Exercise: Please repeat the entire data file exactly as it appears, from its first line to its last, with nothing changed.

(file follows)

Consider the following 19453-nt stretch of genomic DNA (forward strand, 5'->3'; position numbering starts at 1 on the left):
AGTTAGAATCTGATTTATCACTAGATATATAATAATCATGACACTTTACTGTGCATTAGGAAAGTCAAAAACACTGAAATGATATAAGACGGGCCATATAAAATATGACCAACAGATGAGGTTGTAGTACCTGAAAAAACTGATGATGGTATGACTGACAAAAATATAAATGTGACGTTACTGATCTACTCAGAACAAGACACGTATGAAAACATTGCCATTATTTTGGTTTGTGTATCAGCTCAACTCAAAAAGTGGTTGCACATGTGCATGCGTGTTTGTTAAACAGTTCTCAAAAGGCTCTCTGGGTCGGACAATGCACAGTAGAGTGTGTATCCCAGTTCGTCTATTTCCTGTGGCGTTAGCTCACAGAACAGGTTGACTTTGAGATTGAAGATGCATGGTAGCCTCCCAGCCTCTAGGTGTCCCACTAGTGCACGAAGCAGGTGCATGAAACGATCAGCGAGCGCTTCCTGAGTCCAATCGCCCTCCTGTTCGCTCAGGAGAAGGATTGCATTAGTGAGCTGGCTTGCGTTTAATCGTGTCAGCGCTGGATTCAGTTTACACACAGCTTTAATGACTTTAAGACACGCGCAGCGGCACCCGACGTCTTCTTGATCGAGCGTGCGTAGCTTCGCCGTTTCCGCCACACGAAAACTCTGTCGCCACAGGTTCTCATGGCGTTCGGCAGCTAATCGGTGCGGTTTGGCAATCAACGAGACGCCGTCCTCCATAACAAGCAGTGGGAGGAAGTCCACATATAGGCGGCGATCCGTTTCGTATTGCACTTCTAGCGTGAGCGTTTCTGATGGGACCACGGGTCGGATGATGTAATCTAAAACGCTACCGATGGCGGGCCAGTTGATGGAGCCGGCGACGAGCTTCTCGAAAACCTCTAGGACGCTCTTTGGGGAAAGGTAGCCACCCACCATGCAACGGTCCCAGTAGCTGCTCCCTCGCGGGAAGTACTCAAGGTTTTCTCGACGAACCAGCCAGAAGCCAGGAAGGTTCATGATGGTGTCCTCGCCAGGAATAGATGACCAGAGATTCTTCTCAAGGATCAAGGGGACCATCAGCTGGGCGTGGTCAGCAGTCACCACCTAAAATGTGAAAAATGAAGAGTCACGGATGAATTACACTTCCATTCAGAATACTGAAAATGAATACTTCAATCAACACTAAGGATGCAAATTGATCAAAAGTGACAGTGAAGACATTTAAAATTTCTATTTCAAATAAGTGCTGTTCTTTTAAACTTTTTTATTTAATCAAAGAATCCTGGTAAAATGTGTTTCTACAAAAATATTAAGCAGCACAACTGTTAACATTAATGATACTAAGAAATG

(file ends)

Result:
Consider the following 19453-nt stretch of genomic DNA (forward strand, 5'->3'; position numbering starts at 1 on the left):
AGTTAGAATCTGATTTATCACTAGATATATAATAATCATGACACTTTACTGTGCATTAGGAAAGTCAAAAACACTGAAATGATATAAGACGGGCCATATAAAATATGACCAACAGATGAGGTTGTAGTACCTGAAAAAACTGATGATGGTATGACTGACAAAAATATAAATGTGACGTTACTGATCTACTCAGAACAAGACACGTATGAAAACATTGCCATTATTTTGGTTTGTGTATCAGCTCAACTCAAAAAGTGGTTGCACATGTGCATGCGTGTTTGTTAAACAGTTCTCAAAAGGCTCTCTGGGTCGGACAATGCACAGTAGAGTGTGTATCCCAGTTCGTCTATTTCCTGTGGCGTTAGCTCACAGAACAGGTTGACTTTGAGATTGAAGATGCATGGTAGCCTCCCAGCCTCTAGGTGTCCCACTAGTGCACGAAGCAGGTGCATGAAACGATCAGCGAGCGCTTCCTGAGTCCAATCGCCCTCCTGTTCGCTCAGGAGAAGGATTGCATTAGTGAGCTGGCTTGCGTTTAATCGTGTCAGCGCTGGATTCAGTTTACACACAGCTTTAATGACTTTAAGACACGCGCAGCGGCACCCGACGTCTTCTTGATCGAGCGTGCGTAGCTTCGCCGTTTCCGCCACACGAAAACTCTGTCGCCACAGGTTCTCATGGCGTTCGGCAGCTAATCGGTGCGGTTTGGCAATCAACGAGACGCCGTCCTCCATAACAAGCAGTGGGAGGAAGTCCACATATAGGCGGCGATCCGTTTCGTATTGCACTTCTAGCGTGAGCGTTTCTGATGGGACCACGGGTCGGATGATGTAATCTAAAACGCTACCGATGGCGGGCCAGTTGATGGAGCCGGCGACGAGCTTCTCGAAAACCTCTAGGACGCTCTTTGGGGAAAGGTAGCCACCCACCATGCAACGGTCCCAGTAGCTGCTCCCTCGCGGGAAGTACTCAAGGTTTTCTCGACGAACCAGCCAGAAGCCAGGAAGGTTCATGATGGTGTCCTCGCCAGGAATAGATGACCAGAGATTCTTCTCAAGGATCAAGGGGACCATCAGCTGGGCGTGGTCAGCAGTCACCACCTAAAATGTGAAAAATGAAGAGTCACGGATGAATTACACTTCCATTCAGAATACTGAAAATGAATACTTCAATCAACACTAAGGATGCAAATTGATCAAAAGTGACAGTGAAGACATTTAAAATTTCTATTTCAAATAAGTGCTGTTCTTTTAAACTTTTTTATTTAATCAAAGAATCCTGGTAAAATGTGTTTCTACAAAAATATTAAGCAGCACAACTGTTAACATTAATGATACTAAGAAATG